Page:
To better understand the coronavirus, we need to investigate the concept of system. Are we living in The Matrix or in a simulation? Sort of. We are inside of a large interconnected system known as Earth, which resides inside another system known as the solar system, inside of the Milky Way Galaxy.
Yes, this sounds a bit like the Gaia Hypothesis put forward by James Lovelock. The dictionary defines Gaia as follows:
The only thing missing here is a mentioning of “system.” And, yet, Lovelock had it right. Everything is interconnected, and the coronavirus experience confirms this every day.
I woke up this morning to two interesting news articles.
Consider Global Warming. The article was This Pandemic Might Actually Help Us Tackle Climate Change. This is because, during the coronavirus lockdown, we are less likely to use our cars. Not using our cars reduces fossil fuel CO2 emissions, which helps the climate change situation.
Or consider Beans. Yes, you heard that right. It is a Boom Time for the Bean Industry. Consumers are stocking up on anything that has staying power — that can be easily preserved or kept fresh. Beans? Sure, join a club and get beans, on a regular basis, on your door step. Many have drawn parallels of this crisis with World War II in terms of rationing. My father told me yesterday that he had to endure a constant diet of jam on bread while he was in the Isle of Man, away from, but still within sight of, the bombing of Liverpool to the east.
The Global Warming and Beans article point to a more general phenomenon: everything is connected. I mentioned the word “system” earlier. I have been studying models of systems since grad school, and so I have devoted a large portion of my working life exploring how models are presented and represented. Thinking “everything is connected” lies at the heart of systems thinking.
Here is a definition of systems thinking from Learning for Sustainability:
“Systems thinking is an approach to integration that is based on the belief that the component parts of a system will act differently when isolated from the system’s environment or other parts of the system. Standing in contrast to positivist and reductionist thinking, systems thinking sets out to view systems in a holistic manner.”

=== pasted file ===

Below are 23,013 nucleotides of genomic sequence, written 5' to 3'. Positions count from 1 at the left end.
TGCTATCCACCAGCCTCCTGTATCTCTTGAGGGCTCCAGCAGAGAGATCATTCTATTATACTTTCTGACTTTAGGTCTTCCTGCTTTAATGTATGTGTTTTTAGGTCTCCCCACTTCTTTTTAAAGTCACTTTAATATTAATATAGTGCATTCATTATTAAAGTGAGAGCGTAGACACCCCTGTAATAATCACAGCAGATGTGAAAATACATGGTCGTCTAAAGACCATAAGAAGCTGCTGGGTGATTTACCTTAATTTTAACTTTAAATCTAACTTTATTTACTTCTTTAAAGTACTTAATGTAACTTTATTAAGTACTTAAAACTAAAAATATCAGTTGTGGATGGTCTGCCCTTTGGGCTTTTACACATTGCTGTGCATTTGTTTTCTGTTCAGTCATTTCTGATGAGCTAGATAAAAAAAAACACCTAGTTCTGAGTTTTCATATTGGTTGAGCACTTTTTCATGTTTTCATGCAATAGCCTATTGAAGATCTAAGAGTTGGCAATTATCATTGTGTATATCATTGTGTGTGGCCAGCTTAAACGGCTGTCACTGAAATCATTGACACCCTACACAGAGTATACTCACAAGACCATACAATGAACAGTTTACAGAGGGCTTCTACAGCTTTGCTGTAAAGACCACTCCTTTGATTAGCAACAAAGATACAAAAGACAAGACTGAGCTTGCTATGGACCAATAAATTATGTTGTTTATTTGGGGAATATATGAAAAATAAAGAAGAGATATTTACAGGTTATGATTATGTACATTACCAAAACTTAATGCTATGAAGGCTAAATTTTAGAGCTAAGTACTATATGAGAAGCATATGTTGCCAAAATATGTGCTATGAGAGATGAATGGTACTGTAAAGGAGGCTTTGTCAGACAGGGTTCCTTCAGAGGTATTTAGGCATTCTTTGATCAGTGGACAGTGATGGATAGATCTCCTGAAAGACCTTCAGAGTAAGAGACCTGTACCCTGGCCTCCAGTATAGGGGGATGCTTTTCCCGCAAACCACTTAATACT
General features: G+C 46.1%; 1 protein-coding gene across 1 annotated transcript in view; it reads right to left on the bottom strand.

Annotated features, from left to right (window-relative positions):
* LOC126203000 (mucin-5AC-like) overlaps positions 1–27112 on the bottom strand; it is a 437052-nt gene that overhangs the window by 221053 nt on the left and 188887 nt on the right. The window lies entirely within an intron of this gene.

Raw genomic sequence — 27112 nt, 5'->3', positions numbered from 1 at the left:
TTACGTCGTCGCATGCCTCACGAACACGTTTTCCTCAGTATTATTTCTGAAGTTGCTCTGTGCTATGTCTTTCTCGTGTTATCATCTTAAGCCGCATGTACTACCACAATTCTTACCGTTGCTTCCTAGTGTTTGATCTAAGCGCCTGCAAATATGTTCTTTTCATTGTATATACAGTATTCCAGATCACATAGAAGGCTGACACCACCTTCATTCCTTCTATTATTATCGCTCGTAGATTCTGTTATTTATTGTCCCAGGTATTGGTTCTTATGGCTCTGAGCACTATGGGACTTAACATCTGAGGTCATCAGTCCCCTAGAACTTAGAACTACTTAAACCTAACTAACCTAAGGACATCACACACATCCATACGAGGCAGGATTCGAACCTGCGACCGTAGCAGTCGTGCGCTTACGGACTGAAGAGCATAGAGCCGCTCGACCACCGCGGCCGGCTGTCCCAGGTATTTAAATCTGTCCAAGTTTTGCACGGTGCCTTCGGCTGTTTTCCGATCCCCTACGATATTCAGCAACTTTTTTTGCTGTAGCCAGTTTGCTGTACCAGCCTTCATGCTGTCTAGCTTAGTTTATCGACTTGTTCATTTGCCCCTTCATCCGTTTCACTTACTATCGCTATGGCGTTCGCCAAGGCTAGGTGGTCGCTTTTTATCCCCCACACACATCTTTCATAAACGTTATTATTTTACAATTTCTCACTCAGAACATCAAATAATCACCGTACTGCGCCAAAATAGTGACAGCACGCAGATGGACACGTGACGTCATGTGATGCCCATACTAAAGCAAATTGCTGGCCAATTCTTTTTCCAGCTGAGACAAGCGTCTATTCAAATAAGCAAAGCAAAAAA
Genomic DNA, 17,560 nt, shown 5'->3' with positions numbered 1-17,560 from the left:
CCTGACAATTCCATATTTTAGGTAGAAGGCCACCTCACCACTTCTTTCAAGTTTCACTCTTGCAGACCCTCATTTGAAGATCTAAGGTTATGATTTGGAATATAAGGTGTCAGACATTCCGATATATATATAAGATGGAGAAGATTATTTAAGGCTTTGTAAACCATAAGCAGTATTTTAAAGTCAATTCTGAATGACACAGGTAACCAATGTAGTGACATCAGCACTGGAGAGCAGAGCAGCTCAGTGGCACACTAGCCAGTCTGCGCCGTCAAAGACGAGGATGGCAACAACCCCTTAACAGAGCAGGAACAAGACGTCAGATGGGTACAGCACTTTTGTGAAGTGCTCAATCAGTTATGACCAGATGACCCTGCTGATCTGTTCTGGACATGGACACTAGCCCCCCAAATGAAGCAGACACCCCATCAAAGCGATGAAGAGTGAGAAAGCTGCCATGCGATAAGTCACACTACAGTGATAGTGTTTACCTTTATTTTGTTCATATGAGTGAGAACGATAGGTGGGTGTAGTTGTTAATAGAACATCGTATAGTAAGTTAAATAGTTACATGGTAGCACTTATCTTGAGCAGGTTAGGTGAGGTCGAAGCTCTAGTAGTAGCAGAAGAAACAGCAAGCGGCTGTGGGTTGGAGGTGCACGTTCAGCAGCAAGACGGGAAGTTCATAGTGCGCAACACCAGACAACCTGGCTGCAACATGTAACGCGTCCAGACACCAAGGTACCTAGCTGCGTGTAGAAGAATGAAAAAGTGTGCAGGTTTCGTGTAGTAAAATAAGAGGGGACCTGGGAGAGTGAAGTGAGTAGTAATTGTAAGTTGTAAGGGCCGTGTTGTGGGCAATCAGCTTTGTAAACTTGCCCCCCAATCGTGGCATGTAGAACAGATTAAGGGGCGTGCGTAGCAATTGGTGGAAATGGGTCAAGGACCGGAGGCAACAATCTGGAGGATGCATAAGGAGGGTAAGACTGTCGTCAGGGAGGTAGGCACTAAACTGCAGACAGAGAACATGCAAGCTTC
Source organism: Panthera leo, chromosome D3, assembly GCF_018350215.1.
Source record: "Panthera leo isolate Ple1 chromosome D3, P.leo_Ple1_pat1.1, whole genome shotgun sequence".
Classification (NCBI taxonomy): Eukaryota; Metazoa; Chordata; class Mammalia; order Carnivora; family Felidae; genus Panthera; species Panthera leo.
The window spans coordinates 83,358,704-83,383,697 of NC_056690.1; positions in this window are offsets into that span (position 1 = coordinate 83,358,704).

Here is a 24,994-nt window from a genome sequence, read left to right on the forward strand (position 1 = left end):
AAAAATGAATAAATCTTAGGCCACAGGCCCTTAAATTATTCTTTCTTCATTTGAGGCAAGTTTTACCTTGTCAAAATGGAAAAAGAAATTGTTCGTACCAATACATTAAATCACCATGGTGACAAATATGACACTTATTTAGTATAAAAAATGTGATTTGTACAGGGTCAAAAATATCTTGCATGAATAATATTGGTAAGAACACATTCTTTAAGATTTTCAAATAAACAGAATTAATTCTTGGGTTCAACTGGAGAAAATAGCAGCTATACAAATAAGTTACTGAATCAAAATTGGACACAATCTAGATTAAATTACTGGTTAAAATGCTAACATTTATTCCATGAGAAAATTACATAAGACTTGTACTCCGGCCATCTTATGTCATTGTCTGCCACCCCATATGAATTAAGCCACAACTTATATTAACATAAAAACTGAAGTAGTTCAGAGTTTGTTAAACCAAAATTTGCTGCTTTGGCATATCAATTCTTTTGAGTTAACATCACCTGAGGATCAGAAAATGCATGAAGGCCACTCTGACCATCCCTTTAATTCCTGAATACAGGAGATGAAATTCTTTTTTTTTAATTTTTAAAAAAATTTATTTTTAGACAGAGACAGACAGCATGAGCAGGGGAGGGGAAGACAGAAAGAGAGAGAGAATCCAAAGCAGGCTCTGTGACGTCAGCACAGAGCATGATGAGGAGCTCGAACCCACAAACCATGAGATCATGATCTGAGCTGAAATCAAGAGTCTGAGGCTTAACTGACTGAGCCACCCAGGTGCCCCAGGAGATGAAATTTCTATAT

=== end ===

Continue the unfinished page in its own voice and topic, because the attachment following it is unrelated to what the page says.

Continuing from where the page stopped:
I have challenge for you. It can also be considered a game about a very serious subject. It is entirely optional but will get you doing systems thinking. Sit in any room in your house. Look around at all of the objects, include the one in which you are seated and ask yourself the question “How is this related to the coronavirus?”
It is a worthwhile exercise when you are not de-stressing. It turns out that most objects do have something to do with this virus. There are causal paths creating a spider web of objects. The coronavirus connects to everything.
When scientists and engineers do systems modeling, they ask this same kind of question: what are the ramifications of the causal agent (coronavirus) and other things? The modeling goes deep down the rabbit hole. Because there are so many ways to model and so many levels of abstraction:
- do we model a single virus’ action with a living cell?
- do we model the geometry (shape) of the virus and its cellular interaction?
- do we model the effects of the coronavirus on key institutions: schools, state and federal governments, micro/small/large businesses?
- do we model the population dynamics?
- do we model how the virus affects foods or food services?
- do we model the psychological effect of keeping our distance from other people?
- do we model the economic impacts of supply chains?
These are just a small number of possibilities. Models are frequently associated with scale in spacetime. So, the model of the single virus will look and act very differently from a human population model.
Here is a model, or perhaps a collection of models, from researchers:
The following figure maps, in further refinement, to a compartmental model. The compartmental model diagram is sub-modeled as ordinary differential equations (the standard for modeling much of nature). This is referred to as a SIR model for epidemiology.
There is a ton of modeling work going on right now and much of it can get complicated, depending on the level of validity needed. If you search for something as simple as “coronavirus model” (use the quotes in the search bar), you’ll find numerous hits.
Rather than showing you other models, I’d like to re-emphasize how important the study of systems (systems theory, systems science, and systems engineering) is for humanity right now. If you study something in isolation, you may get some useful results, but you’ll also be missing the bigger picture. We need to learn to collaborate, much more than we have, across disciplines. The disciplines are all cross-connected in the real world.